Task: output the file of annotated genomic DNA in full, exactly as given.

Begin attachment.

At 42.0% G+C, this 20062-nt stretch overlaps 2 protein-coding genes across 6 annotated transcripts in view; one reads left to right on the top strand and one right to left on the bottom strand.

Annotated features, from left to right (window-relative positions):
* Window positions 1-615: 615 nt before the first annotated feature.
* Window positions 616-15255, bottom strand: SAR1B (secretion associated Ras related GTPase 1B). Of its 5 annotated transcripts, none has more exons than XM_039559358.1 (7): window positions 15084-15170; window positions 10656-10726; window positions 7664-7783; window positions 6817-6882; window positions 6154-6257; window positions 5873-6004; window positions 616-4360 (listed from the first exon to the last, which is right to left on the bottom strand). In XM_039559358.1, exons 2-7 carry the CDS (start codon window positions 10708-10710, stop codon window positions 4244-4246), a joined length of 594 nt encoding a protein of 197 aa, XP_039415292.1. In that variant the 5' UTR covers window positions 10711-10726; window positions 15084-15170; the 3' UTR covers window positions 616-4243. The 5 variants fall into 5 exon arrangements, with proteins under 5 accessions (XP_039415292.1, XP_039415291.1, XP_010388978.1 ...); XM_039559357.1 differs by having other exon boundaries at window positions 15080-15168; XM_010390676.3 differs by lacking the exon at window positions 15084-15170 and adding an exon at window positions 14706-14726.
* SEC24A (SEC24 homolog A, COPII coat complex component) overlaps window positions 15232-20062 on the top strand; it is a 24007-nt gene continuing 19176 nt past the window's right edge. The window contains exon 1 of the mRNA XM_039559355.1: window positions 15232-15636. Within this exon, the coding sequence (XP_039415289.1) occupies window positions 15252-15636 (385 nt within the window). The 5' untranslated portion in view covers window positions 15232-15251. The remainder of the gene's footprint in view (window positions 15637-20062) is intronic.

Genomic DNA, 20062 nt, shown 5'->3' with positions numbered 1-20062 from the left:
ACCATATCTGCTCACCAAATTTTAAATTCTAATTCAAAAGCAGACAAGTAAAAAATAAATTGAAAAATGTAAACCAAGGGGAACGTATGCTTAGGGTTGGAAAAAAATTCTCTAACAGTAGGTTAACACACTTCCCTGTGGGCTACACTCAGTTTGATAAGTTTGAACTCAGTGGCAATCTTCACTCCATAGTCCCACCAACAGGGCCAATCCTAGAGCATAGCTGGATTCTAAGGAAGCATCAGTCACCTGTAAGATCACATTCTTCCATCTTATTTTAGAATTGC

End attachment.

At 42.0% G+C, this 20062-nt stretch overlaps 2 protein-coding genes across 6 annotated transcripts in view; one reads left to right on the top strand and one right to left on the bottom strand.

Annotated features, from left to right (window-relative positions):
* Window positions 1-615: 615 nt before the first annotated feature.
* Window positions 616-15255, bottom strand: SAR1B (secretion associated Ras related GTPase 1B). Of its 5 annotated transcripts, none has more exons than XM_039559358.1 (7): window positions 15084-15170; window positions 10656-10726; window positions 7664-7783; window positions 6817-6882; window positions 6154-6257; window positions 5873-6004; window positions 616-4360 (listed from the first exon to the last, which is right to left on the bottom strand). In XM_039559358.1, exons 2-7 carry the CDS (start codon window positions 10708-10710, stop codon window positions 4244-4246), a joined length of 594 nt encoding a protein of 197 aa, XP_039415292.1. In that variant the 5' UTR covers window positions 10711-10726; window positions 15084-15170; the 3' UTR covers window positions 616-4243. The 5 variants fall into 5 exon arrangements, with proteins under 5 accessions (XP_039415292.1, XP_039415291.1, XP_010388978.1 ...); XM_039559357.1 differs by having other exon boundaries at window positions 15080-15168; XM_010390676.3 differs by lacking the exon at window positions 15084-15170 and adding an exon at window positions 14706-14726.
* SEC24A (SEC24 homolog A, COPII coat complex component) overlaps window positions 15232-20062 on the top strand; it is a 24007-nt gene continuing 19176 nt past the window's right edge. The window contains exon 1 of the mRNA XM_039559355.1: window positions 15232-15636. Within this exon, the coding sequence (XP_039415289.1) occupies window positions 15252-15636 (385 nt within the window). The 5' untranslated portion in view covers window positions 15232-15251. The remainder of the gene's footprint in view (window positions 15637-20062) is intronic.

Genomic DNA, 20062 nt, shown 5'->3' with positions numbered 1-20062 from the left:
ACCATATCTGCTCACCAAATTTTAAATTCTAATTCAAAAGCAGACAAGTAAAAAATAAATTGAAAAATGTAAACCAAGGGGAACGTATGCTTAGGGTTGGAAAAAAATTCTCTAACAGTAGGTTAACACACTTCCCTGTGGGCTACACTCAGTTTGATAAGTTTGAACTCAGTGGCAATCTTCACTCCATAGTCCCACCAACAGGGCCAATCCTAGAGCATAGCTGGATTCTAAGGAAGCATCAGTCACCTGTAAGATCACATTCTTCCATCTTATTTTAGAATTGC